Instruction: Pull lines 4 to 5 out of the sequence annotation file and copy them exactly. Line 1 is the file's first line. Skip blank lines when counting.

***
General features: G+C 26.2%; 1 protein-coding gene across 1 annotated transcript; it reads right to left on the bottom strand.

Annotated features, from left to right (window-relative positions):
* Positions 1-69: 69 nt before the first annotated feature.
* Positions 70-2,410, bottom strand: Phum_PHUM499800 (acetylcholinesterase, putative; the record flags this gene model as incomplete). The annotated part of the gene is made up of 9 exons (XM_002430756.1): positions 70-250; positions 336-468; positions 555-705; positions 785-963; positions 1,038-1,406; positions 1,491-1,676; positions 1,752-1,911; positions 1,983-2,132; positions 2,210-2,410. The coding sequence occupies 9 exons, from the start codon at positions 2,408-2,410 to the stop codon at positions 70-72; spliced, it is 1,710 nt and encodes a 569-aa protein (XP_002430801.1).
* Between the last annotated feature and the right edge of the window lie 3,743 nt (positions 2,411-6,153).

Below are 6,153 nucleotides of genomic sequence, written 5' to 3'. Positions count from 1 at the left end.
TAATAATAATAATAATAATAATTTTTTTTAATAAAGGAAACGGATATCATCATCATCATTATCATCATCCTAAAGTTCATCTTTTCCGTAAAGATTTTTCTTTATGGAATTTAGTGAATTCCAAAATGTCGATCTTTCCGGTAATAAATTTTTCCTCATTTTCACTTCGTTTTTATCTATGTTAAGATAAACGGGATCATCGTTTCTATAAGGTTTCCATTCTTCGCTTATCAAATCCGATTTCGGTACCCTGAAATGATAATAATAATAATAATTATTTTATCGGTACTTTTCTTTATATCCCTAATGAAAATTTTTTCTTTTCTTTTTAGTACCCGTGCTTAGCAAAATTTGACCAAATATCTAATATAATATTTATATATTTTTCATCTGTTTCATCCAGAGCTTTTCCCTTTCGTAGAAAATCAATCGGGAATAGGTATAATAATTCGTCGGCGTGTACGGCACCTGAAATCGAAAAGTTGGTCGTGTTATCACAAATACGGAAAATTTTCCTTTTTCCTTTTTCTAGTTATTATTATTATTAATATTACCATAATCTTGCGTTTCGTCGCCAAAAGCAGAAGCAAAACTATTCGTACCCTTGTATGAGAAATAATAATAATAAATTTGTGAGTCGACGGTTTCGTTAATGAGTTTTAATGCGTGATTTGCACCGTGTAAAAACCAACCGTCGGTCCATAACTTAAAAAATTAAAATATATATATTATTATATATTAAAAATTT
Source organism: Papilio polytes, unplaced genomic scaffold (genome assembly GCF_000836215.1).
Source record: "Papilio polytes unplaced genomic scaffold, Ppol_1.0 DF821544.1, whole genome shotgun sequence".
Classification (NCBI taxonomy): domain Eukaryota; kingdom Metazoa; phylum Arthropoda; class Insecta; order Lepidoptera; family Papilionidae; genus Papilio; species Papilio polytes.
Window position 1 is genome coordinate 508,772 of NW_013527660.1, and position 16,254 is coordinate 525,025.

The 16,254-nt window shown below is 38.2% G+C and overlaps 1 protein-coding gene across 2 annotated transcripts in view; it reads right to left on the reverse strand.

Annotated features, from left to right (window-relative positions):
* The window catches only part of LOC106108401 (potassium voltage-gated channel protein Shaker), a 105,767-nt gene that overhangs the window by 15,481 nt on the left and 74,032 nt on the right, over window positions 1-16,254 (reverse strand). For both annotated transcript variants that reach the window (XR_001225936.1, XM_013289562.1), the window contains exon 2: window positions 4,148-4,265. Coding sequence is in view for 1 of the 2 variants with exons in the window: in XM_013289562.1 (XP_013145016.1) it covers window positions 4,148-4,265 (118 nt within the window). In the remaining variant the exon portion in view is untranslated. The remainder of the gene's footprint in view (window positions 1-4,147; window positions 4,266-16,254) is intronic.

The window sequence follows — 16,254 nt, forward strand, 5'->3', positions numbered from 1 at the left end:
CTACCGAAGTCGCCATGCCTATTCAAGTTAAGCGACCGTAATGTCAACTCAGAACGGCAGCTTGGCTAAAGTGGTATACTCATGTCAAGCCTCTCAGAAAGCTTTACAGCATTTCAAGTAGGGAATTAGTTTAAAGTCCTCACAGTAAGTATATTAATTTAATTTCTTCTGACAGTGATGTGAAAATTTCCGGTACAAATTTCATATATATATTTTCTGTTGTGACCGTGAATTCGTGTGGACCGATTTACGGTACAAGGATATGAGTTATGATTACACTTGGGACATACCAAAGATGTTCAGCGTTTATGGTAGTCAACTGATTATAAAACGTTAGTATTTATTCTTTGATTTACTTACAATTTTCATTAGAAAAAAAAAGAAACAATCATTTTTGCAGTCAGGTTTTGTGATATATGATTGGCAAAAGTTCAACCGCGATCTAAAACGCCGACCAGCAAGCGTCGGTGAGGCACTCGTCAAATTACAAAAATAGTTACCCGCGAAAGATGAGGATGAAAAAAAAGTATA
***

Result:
* Positions 70-2,410, bottom strand: Phum_PHUM499800 (acetylcholinesterase, putative; the record flags this gene model as incomplete). The annotated part of the gene is made up of 9 exons (XM_002430756.1): positions 70-250; positions 336-468; positions 555-705; positions 785-963; positions 1,038-1,406; positions 1,491-1,676; positions 1,752-1,911; positions 1,983-2,132; positions 2,210-2,410. The coding sequence occupies 9 exons, from the start codon at positions 2,408-2,410 to the stop codon at positions 70-72; spliced, it is 1,710 nt and encodes a 569-aa protein (XP_002430801.1).
* Between the last annotated feature and the right edge of the window lie 3,743 nt (positions 2,411-6,153).